Banner physician offers video message on avoiding "congestion'' while flying for the holidays
Contact: Jodie Snyder @(602) 448-8459
PHOENIX -- Want to avoid the traditional holiday bug that you always seem to get while travelling?
A Banner Health internal medicine specialist may have just the answer: saline spray.
Frequent use of this simple, over-the-counter drugstore favorite can help prevent germs from getting a foothold in your nose and respiratory system, says Steven Sunderman, MD, an internist at Banner Health Center in Loveland, Colo.
Sunderman recommends having several with you during the winter cold season. Bonus: they can be small enough to carry onboard under TSA liquid-container regulations.
Prevention is especially important when you are flying for the holidays since airport and airplanes are ideal germ-gathering locations.
Airports, always congested during the busy holiday, can increase your risk of colds and other infections since the proximity to more people increases the risk of exposure to germs.
A comprehensive 2002 study in the Journal of the American Medical Association found an average of 20 percent of plane passengers surveyed reported respiratory infections within five to seven days of flying.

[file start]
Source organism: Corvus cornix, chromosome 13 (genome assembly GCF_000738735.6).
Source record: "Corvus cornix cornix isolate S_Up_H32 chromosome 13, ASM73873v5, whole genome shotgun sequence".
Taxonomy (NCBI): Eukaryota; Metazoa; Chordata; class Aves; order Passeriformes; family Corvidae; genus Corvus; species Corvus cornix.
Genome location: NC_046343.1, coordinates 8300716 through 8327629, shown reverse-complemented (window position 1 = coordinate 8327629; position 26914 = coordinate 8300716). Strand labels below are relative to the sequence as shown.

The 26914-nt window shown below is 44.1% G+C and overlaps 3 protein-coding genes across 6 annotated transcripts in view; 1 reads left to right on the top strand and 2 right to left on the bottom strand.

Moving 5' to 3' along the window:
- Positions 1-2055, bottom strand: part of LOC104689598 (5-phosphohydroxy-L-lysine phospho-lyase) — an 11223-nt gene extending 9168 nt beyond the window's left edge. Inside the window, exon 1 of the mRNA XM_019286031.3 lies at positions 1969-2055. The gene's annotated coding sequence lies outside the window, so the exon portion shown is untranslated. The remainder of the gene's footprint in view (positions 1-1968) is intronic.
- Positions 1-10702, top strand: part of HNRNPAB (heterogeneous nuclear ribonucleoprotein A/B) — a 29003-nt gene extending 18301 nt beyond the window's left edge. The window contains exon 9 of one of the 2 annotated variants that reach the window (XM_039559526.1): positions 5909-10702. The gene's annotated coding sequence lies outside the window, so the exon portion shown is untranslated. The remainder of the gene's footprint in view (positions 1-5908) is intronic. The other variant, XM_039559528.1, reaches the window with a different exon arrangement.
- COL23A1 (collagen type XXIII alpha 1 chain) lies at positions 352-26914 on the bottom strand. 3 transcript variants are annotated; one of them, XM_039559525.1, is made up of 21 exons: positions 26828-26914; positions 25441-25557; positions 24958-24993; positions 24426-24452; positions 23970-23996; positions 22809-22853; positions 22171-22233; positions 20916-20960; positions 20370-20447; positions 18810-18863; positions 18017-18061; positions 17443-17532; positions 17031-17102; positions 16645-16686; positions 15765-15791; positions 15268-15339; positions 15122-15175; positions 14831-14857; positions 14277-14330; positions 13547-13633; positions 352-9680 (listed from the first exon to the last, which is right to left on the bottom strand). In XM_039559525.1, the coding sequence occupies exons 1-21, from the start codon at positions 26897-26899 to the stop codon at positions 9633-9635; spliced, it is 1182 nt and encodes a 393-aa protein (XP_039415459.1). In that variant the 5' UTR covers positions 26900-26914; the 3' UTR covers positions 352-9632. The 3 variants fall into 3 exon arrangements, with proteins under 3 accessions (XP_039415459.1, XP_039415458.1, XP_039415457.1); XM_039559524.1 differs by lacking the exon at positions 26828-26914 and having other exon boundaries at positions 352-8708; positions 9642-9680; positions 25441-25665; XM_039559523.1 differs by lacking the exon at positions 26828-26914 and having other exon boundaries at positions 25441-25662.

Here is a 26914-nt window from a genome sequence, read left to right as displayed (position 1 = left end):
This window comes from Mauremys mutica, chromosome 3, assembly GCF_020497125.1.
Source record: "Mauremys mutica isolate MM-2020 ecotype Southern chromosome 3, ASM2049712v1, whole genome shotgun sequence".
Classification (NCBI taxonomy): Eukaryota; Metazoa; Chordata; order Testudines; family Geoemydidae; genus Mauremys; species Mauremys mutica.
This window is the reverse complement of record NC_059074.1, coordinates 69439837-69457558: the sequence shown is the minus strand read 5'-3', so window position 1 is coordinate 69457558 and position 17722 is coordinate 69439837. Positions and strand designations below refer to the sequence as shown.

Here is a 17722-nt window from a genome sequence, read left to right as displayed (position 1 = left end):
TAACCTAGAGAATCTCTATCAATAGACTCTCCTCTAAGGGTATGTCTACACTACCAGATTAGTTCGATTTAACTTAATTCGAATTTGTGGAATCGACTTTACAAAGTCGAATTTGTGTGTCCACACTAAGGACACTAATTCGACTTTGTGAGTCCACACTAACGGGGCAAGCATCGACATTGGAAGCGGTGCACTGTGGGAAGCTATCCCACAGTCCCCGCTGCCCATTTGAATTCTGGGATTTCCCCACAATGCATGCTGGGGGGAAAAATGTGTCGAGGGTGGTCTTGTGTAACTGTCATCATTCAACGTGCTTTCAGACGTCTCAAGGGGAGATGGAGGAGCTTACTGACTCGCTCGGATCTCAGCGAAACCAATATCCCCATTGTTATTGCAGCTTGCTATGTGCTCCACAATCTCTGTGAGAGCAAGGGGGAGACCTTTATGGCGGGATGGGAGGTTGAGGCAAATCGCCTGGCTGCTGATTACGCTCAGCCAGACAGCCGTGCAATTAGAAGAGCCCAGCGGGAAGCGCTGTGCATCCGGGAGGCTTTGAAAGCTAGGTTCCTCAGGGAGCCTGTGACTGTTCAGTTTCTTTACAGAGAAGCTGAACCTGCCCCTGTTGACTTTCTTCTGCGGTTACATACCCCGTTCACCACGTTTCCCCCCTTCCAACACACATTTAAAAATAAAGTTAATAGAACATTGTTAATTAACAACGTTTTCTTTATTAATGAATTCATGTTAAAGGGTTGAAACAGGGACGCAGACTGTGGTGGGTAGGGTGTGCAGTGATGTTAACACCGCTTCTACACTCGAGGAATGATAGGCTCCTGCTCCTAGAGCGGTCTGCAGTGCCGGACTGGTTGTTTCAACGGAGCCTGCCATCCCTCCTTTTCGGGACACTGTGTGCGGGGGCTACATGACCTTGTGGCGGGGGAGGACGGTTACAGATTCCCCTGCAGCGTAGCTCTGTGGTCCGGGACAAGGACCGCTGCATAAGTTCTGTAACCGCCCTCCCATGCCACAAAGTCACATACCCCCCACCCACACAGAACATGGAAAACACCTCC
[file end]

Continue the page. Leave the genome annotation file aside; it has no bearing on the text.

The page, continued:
While another study in the Journal of Environmental Health Research found that colds may be more than 100 times more likely to be transmitted on a plane than during normal daily life on the ground.
“Once those (airplane) doors are closed, those organisms are going to be left floating in the air and there’s not a whole lot you can do about it,’’ Sunderman said.
The dry air and low humidity may dry up sinuses’ delicate mucous membranes and make them more prone for infections. The humidity levels in airborne planes are around 20 percent; the optimal household humidity level is 35 to 40 percent.
Another reason for caution at the airports and planes: Scientists report that the viruses that cause colds and flu can survive for hours on your skin or on objects such as armrests, tray tables and other similar surfaces.
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